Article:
The Phase III ENDEAVOR (RandomizEd, OpeN Label, Phase III Study of Carfilzomib Plus DExamethAsone Vs Bortezomib Plus DexamethasOne in Patients With Relapsed Multiple Myeloma) trial compared PFS in patients with multiple myeloma treated with carfilzomib plus dexamethasone versus those receiving Velcade® (bortezomib) plus dexamethasone.4 The data from this study are currently being reviewed by the European Medicines Agency.

Although multiple myeloma is not as widely known as other types of cancer, it is the second most common haematological cancer in the UK,5 characterised by unregulated plasma cell proliferation. With approximately 4900 new cases diagnosed each year,6 the UK incidence rate is ninth highest in Europe for males and eighth highest for females.6 It is estimated that around 15,000–20,000 people are living with myeloma in the UK.7 Multiple myeloma is an aggressive cancer with less than half of patients surviving for five years,8 leading to more than 2700 deaths in the UK in 2012.9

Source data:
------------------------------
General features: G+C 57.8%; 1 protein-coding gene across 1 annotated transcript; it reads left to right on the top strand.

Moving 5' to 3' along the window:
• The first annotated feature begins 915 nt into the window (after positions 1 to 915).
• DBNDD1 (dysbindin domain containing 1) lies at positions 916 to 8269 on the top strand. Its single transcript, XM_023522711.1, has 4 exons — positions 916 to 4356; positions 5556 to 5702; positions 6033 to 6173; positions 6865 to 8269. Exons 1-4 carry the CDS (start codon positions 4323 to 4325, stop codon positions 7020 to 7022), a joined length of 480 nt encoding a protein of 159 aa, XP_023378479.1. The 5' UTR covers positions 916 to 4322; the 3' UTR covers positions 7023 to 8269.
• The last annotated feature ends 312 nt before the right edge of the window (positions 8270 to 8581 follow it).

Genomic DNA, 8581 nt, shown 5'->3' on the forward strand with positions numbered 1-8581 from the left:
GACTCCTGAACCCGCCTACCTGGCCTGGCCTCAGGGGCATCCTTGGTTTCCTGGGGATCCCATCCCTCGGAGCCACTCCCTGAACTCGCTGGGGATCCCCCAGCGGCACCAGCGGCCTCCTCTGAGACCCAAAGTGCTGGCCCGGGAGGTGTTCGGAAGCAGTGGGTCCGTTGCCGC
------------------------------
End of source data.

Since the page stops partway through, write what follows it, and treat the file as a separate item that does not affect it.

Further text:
1. Kyprolis® (carfilzomib). Summary of Product Characteristics. November 19, 2015. Available at (accessed 4 Feb 2016).  
  2. Stewart KA et al. Carfilzomib, Lenalidomide, and Dexamethasone for Relapsed Multiple Myeloma. N Engl J Med 2015; 372:142–52.
  3. Dimopoulos, MA et al. Effect of Carfilzomib, Lenalidomide, and Dexamethasone vs Lenalidomide and Dexamethasone in Patients With Relapsed Multiple Myeloma by Line of Therapy: Secondary Analysis From an Interim Analysis of the Phase 3 Study ASPIRE (NCT 01080391). Poster 342 presented American Society of Clinical Oncology, May 29 – June 2 2015; Chicago, Illinois.
  4. Phase 3 Study With Carfilzomib and Dexamethasone Versus Bortezomib and Dexamethasone for Relapsed Multiple Myeloma Patients (ENDEAVOR). Available at (accessed 9 Feb 2016).
  5. Cancer Research UK. Cancer incidence for common cancers. Available at (accessed 11 Jan 2016).
  6. Cancer Research UK. Myeloma statistics. Available at (accessed 11 Jan 2016).
  7. Myeloma UK – Myeloma: Essential Guide. Available at: (accessed 12 Jan 2016).
  8. Seer. Available at (accessed 11 Jan 2016).
  9. Cancer Research UK. Myeloma mortality statistics. Available at (accessed 11 Jan 2016).